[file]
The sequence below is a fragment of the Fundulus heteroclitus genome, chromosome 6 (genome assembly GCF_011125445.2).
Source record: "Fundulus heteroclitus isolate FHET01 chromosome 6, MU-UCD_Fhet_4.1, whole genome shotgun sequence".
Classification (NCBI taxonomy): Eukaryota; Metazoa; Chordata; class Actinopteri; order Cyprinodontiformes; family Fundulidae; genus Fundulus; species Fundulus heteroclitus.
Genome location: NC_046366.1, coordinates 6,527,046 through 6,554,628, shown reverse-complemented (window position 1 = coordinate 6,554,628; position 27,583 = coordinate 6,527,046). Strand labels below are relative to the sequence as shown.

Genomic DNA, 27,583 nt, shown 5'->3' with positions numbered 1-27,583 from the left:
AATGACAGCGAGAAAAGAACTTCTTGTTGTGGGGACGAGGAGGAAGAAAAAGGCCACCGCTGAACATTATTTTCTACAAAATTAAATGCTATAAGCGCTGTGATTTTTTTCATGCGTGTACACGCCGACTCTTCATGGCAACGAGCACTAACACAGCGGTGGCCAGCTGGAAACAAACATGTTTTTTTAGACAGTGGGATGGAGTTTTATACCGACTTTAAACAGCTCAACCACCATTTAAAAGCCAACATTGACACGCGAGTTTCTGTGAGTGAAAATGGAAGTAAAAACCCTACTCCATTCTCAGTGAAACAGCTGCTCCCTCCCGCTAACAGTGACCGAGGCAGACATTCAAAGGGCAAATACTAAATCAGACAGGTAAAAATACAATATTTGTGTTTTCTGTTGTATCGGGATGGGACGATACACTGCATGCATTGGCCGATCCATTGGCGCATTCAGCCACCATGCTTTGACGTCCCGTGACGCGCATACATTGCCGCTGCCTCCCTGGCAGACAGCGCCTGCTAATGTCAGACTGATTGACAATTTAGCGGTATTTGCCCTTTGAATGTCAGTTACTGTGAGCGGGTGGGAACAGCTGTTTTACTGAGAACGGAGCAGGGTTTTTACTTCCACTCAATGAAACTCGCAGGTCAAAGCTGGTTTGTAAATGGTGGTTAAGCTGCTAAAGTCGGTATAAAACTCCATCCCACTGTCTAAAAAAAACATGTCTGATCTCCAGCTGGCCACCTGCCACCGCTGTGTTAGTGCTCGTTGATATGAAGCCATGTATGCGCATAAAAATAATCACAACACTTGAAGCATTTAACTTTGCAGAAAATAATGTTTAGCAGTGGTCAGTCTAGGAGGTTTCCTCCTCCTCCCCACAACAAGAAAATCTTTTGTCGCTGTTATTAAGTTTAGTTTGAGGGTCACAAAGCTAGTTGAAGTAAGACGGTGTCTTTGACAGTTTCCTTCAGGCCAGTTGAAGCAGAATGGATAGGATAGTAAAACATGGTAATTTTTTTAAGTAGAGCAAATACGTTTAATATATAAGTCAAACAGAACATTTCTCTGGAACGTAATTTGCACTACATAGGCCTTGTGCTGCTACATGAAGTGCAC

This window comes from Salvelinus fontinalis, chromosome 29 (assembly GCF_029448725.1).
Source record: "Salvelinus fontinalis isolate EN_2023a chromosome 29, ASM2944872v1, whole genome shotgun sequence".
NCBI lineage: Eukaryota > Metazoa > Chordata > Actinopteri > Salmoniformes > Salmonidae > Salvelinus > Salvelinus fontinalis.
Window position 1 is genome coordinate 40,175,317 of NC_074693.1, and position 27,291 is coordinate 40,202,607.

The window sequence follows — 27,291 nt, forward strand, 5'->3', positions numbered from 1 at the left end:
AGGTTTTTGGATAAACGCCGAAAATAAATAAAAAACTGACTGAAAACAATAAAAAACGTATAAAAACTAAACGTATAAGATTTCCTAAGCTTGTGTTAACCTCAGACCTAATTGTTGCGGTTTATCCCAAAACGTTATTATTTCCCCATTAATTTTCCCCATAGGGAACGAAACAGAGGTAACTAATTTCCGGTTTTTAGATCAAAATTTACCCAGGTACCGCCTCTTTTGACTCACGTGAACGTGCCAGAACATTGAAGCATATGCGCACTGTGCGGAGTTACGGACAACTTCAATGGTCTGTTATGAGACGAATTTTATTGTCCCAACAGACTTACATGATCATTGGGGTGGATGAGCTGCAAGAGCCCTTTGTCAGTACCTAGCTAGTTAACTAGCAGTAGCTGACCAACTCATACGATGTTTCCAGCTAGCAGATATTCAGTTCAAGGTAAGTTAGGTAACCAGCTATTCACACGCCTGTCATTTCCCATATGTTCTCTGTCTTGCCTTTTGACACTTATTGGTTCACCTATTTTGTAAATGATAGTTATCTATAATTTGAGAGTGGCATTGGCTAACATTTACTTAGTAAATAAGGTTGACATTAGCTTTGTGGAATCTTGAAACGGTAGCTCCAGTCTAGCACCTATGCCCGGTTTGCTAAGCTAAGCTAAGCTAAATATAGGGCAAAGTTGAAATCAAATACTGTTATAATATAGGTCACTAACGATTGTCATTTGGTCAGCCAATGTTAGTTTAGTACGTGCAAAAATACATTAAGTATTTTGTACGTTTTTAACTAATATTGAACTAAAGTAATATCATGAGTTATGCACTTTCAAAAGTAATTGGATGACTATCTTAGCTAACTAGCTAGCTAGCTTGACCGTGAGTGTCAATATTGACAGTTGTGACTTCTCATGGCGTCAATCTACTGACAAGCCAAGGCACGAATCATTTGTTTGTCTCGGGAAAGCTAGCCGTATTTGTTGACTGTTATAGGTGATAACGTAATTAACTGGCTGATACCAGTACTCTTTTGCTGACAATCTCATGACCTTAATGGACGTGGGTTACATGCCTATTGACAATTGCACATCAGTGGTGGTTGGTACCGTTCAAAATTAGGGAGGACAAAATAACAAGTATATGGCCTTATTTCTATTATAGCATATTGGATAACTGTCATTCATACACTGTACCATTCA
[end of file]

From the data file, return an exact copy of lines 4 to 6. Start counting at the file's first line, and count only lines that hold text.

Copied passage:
Genome location: NC_046366.1, coordinates 6,527,046 through 6,554,628, shown reverse-complemented (window position 1 = coordinate 6,554,628; position 27,583 = coordinate 6,527,046). Strand labels below are relative to the sequence as shown.

Genomic DNA, 27,583 nt, shown 5'->3' with positions numbered 1-27,583 from the left:
AATGACAGCGAGAAAAGAACTTCTTGTTGTGGGGACGAGGAGGAAGAAAAAGGCCACCGCTGAACATTATTTTCTACAAAATTAAATGCTATAAGCGCTGTGATTTTTTTCATGCGTGTACACGCCGACTCTTCATGGCAACGAGCACTAACACAGCGGTGGCCAGCTGGAAACAAACATGTTTTTTTAGACAGTGGGATGGAGTTTTATACCGACTTTAAACAGCTCAACCACCATTTAAAAGCCAACATTGACACGCGAGTTTCTGTGAGTGAAAATGGAAGTAAAAACCCTACTCCATTCTCAGTGAAACAGCTGCTCCCTCCCGCTAACAGTGACCGAGGCAGACATTCAAAGGGCAAATACTAAATCAGACAGGTAAAAATACAATATTTGTGTTTTCTGTTGTATCGGGATGGGACGATACACTGCATGCATTGGCCGATCCATTGGCGCATTCAGCCACCATGCTTTGACGTCCCGTGACGCGCATACATTGCCGCTGCCTCCCTGGCAGACAGCGCCTGCTAATGTCAGACTGATTGACAATTTAGCGGTATTTGCCCTTTGAATGTCAGTTACTGTGAGCGGGTGGGAACAGCTGTTTTACTGAGAACGGAGCAGGGTTTTTACTTCCACTCAATGAAACTCGCAGGTCAAAGCTGGTTTGTAAATGGTGGTTAAGCTGCTAAAGTCGGTATAAAACTCCATCCCACTGTCTAAAAAAAACATGTCTGATCTCCAGCTGGCCACCTGCCACCGCTGTGTTAGTGCTCGTTGATATGAAGCCATGTATGCGCATAAAAATAATCACAACACTTGAAGCATTTAACTTTGCAGAAAATAATGTTTAGCAGTGGTCAGTCTAGGAGGTTTCCTCCTCCTCCCCACAACAAGAAAATCTTTTGTCGCTGTTATTAAGTTTAGTTTGAGGGTCACAAAGCTAGTTGAAGTAAGACGGTGTCTTTGACAGTTTCCTTCAGGCCAGTTGAAGCAGAATGGATAGGATAGTAAAACATGGTAATTTTTTTAAGTAGAGCAAATACGTTTAATATATAAGTCAAACAGAACATTTCTCTGGAACGTAATTTGCACTACATAGGCCTTGTGCTGCTACATGAAGTGCAC